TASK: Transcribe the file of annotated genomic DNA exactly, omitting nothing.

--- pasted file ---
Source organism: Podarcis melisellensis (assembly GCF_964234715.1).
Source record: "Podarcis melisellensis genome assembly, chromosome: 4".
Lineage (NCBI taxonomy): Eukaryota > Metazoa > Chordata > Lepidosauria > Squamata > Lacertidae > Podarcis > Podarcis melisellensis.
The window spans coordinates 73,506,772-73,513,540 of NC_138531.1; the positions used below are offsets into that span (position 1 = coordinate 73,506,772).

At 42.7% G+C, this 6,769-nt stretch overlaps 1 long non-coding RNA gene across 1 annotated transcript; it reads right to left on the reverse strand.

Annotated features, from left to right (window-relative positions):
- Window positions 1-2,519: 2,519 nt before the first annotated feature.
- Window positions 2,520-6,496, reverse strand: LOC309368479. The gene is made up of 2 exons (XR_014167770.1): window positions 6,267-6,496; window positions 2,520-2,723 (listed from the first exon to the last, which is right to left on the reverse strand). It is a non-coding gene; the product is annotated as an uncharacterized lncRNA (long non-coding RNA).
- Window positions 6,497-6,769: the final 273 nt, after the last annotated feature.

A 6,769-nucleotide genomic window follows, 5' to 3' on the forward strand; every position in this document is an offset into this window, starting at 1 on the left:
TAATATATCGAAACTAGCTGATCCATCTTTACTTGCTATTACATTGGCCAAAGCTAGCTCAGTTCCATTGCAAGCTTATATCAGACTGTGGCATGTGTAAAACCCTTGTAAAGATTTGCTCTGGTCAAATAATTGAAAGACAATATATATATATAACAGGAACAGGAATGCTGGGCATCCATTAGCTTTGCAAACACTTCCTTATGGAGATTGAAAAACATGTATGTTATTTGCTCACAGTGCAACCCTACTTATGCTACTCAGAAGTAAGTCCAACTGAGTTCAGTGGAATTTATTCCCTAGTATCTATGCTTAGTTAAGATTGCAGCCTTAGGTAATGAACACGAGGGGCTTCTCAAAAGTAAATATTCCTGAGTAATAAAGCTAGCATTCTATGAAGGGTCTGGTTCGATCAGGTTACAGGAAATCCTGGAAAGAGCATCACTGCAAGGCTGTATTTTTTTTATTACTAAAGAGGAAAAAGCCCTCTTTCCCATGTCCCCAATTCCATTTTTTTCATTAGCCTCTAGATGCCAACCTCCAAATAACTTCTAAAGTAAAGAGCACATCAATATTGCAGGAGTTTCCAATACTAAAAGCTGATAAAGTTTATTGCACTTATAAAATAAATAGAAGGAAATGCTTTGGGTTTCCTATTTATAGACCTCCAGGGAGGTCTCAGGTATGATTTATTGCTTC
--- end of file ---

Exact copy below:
Source organism: Podarcis melisellensis (assembly GCF_964234715.1).
Source record: "Podarcis melisellensis genome assembly, chromosome: 4".
Lineage (NCBI taxonomy): Eukaryota > Metazoa > Chordata > Lepidosauria > Squamata > Lacertidae > Podarcis > Podarcis melisellensis.
The window spans coordinates 73,506,772-73,513,540 of NC_138531.1; the positions used below are offsets into that span (position 1 = coordinate 73,506,772).

At 42.7% G+C, this 6,769-nt stretch overlaps 1 long non-coding RNA gene across 1 annotated transcript; it reads right to left on the reverse strand.

Annotated features, from left to right (window-relative positions):
- Window positions 1-2,519: 2,519 nt before the first annotated feature.
- Window positions 2,520-6,496, reverse strand: LOC309368479. The gene is made up of 2 exons (XR_014167770.1): window positions 6,267-6,496; window positions 2,520-2,723 (listed from the first exon to the last, which is right to left on the reverse strand). It is a non-coding gene; the product is annotated as an uncharacterized lncRNA (long non-coding RNA).
- Window positions 6,497-6,769: the final 273 nt, after the last annotated feature.

A 6,769-nucleotide genomic window follows, 5' to 3' on the forward strand; every position in this document is an offset into this window, starting at 1 on the left:
TAATATATCGAAACTAGCTGATCCATCTTTACTTGCTATTACATTGGCCAAAGCTAGCTCAGTTCCATTGCAAGCTTATATCAGACTGTGGCATGTGTAAAACCCTTGTAAAGATTTGCTCTGGTCAAATAATTGAAAGACAATATATATATATAACAGGAACAGGAATGCTGGGCATCCATTAGCTTTGCAAACACTTCCTTATGGAGATTGAAAAACATGTATGTTATTTGCTCACAGTGCAACCCTACTTATGCTACTCAGAAGTAAGTCCAACTGAGTTCAGTGGAATTTATTCCCTAGTATCTATGCTTAGTTAAGATTGCAGCCTTAGGTAATGAACACGAGGGGCTTCTCAAAAGTAAATATTCCTGAGTAATAAAGCTAGCATTCTATGAAGGGTCTGGTTCGATCAGGTTACAGGAAATCCTGGAAAGAGCATCACTGCAAGGCTGTATTTTTTTTATTACTAAAGAGGAAAAAGCCCTCTTTCCCATGTCCCCAATTCCATTTTTTTCATTAGCCTCTAGATGCCAACCTCCAAATAACTTCTAAAGTAAAGAGCACATCAATATTGCAGGAGTTTCCAATACTAAAAGCTGATAAAGTTTATTGCACTTATAAAATAAATAGAAGGAAATGCTTTGGGTTTCCTATTTATAGACCTCCAGGGAGGTCTCAGGTATGATTTATTGCTTC